Millionaire Tax: Less Than You Think But a Big Help

In the midst of the NJ millionaire tax debate it is useful to look at what the higher rates mean in terms of dollars to individual taxpayers, what they mean in total dollars to the state government, and what one millionaire feels about the usefulness of higher taxation.

For tax year 2009 the New Jersey gross income tax rates increased over 2008 with increasingly higher rates for taxpayers with income over $400,000 but not over $500,000; over $500,000 but not over $1,000,000; and over $1,000,000. For tax year 2010 the gross income tax rates will revert to the rates for tax year 2008 unless a new law is passed.

What this means dollar-wise for individual taxpayers is not as much as you might think. For taxable income below $400,000 the tax for 2008 and 2009 was the same. For $450,000 in taxable income the tax in 2008 was $26,539 and in 2009 $27,354. For $550,000 in taxable income the tax in 2008 was $34,209 and in 2009 $36,479. For $1 million in taxable income in 2008 the tax was $74,574 and in 2009 $82,604. In effect, for the following income the increases are $815 on $450,000, $2,270 on $550,000, and $8,030 on $1,000,000. You be the judge of whether these amounts would have a significant impact on wealthy individuals.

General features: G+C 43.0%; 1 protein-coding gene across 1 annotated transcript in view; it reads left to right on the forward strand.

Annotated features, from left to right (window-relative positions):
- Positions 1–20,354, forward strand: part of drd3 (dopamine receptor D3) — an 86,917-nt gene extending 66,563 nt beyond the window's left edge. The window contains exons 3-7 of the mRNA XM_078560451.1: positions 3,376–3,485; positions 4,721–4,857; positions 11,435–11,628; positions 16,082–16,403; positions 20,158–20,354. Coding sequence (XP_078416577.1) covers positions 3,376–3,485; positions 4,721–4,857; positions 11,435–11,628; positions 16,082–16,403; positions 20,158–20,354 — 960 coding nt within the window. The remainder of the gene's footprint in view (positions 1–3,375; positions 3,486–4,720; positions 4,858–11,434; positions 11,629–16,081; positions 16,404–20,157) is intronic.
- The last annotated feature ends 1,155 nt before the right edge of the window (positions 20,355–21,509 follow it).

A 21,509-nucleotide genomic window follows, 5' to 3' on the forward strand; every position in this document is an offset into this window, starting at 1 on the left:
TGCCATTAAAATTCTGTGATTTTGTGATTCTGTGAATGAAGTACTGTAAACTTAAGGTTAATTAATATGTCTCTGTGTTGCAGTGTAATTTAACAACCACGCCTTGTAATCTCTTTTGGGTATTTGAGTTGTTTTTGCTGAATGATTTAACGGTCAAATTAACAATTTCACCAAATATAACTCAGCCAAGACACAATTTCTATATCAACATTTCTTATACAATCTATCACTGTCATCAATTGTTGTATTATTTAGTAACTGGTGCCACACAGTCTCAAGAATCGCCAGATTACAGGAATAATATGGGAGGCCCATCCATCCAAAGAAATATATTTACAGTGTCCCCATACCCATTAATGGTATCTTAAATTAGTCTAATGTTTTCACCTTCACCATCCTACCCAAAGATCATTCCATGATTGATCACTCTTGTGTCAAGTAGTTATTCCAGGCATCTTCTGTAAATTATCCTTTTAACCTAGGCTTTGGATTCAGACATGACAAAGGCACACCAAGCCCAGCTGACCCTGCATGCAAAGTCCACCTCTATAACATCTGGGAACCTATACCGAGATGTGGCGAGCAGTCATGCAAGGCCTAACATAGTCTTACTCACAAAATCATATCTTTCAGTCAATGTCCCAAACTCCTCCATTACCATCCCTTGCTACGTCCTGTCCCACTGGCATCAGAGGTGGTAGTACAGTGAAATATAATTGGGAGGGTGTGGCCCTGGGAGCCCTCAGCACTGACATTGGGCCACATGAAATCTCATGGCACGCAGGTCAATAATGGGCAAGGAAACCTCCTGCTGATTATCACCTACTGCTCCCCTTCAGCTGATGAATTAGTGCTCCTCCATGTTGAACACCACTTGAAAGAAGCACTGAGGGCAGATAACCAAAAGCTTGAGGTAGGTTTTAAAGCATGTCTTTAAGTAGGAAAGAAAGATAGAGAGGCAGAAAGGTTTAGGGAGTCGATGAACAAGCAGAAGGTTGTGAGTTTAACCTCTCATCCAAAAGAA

Cumulatively for state government it means about an extra $1 billion. Such an amount could restore all or parts of cuts in women’s health clinics, transit fares, universities, TAG grants, libraries, PAAD for senior citizens, AIDS prescription drugs, Hagedorn Psychiatric Hospital, aid for the disabled, aid for grandparents raising kids, and welfare checks. It could also provide monies to reduce cuts in school and municipal funding and permit a modest contribution to the pension fund.

As recently reported in the Record, one NJ millionaire almost a decade ago, Eric Schoenberg of Franklin Lakes decided that the Bush tax cuts were a bad idea, even though he stood to benefit personally from them, so he started donating the money he saved through the tax cuts to charity. He says, “My fundamental argument is that what’s in my best long-term self-interest is that we have a well-functioning society. I have two daughters, 14 and 16, and I believe it’s more important for them that they grow up in a society that works for everybody. These Bush tax cuts are coming from one of the few groups in society that really wouldn’t miss the money.”

Comments (2)

  1. William Weber (WjcW)

    but Ken Bank already pointed out that the income tax is constitutionally dedicated to ‘property tax relief’, meaning that it can’t be used to restore any of those programs you mentioned. Correct?

    Reply

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